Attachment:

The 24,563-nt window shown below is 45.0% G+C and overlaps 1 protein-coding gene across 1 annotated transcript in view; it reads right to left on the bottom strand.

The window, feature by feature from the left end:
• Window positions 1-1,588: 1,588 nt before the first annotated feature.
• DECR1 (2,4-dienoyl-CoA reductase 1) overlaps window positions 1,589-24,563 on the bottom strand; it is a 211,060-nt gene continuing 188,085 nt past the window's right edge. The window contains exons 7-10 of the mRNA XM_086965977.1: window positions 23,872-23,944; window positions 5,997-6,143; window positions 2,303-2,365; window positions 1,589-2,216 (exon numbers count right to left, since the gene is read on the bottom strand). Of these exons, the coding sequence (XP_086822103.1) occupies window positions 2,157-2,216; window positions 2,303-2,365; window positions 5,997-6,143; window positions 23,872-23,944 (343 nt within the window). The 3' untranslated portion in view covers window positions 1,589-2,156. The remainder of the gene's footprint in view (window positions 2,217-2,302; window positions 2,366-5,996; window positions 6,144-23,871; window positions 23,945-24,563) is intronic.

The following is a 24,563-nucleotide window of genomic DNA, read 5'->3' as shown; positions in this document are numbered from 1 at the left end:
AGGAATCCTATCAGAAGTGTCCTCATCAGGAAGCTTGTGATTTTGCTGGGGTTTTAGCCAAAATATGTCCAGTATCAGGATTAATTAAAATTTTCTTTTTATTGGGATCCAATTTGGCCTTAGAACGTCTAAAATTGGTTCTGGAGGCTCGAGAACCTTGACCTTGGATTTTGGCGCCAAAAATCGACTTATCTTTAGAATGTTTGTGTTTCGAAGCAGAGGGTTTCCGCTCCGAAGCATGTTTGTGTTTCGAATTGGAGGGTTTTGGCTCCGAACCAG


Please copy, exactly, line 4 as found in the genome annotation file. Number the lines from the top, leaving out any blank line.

• DECR1 (2,4-dienoyl-CoA reductase 1) overlaps window positions 1,589-24,563 on the bottom strand; it is a 211,060-nt gene continuing 188,085 nt past the window's right edge. The window contains exons 7-10 of the mRNA XM_086965977.1: window positions 23,872-23,944; window positions 5,997-6,143; window positions 2,303-2,365; window positions 1,589-2,216 (exon numbers count right to left, since the gene is read on the bottom strand). Of these exons, the coding sequence (XP_086822103.1) occupies window positions 2,157-2,216; window positions 2,303-2,365; window positions 5,997-6,143; window positions 23,872-23,944 (343 nt within the window). The 3' untranslated portion in view covers window positions 1,589-2,156. The remainder of the gene's footprint in view (window positions 2,217-2,302; window positions 2,366-5,996; window positions 6,144-23,871; window positions 23,945-24,563) is intronic.